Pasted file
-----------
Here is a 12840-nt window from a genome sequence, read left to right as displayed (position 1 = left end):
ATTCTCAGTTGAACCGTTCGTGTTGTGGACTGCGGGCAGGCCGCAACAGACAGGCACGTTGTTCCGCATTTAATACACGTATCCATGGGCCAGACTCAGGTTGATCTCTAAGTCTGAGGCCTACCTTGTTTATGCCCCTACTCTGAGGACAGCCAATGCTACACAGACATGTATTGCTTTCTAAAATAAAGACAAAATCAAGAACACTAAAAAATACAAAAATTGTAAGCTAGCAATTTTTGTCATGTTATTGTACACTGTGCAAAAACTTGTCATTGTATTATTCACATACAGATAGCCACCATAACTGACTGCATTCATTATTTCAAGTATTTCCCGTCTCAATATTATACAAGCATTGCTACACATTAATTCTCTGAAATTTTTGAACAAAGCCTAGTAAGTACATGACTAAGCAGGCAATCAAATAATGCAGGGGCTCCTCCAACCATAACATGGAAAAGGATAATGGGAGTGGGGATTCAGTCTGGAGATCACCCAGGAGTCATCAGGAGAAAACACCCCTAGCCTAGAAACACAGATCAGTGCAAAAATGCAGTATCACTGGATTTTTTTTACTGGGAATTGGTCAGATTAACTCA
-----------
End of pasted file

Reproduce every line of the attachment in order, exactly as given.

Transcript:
Here is a 12840-nt window from a genome sequence, read left to right as displayed (position 1 = left end):
ATTCTCAGTTGAACCGTTCGTGTTGTGGACTGCGGGCAGGCCGCAACAGACAGGCACGTTGTTCCGCATTTAATACACGTATCCATGGGCCAGACTCAGGTTGATCTCTAAGTCTGAGGCCTACCTTGTTTATGCCCCTACTCTGAGGACAGCCAATGCTACACAGACATGTATTGCTTTCTAAAATAAAGACAAAATCAAGAACACTAAAAAATACAAAAATTGTAAGCTAGCAATTTTTGTCATGTTATTGTACACTGTGCAAAAACTTGTCATTGTATTATTCACATACAGATAGCCACCATAACTGACTGCATTCATTATTTCAAGTATTTCCCGTCTCAATATTATACAAGCATTGCTACACATTAATTCTCTGAAATTTTTGAACAAAGCCTAGTAAGTACATGACTAAGCAGGCAATCAAATAATGCAGGGGCTCCTCCAACCATAACATGGAAAAGGATAATGGGAGTGGGGATTCAGTCTGGAGATCACCCAGGAGTCATCAGGAGAAAACACCCCTAGCCTAGAAACACAGATCAGTGCAAAAATGCAGTATCACTGGATTTTTTTTACTGGGAATTGGTCAGATTAACTCA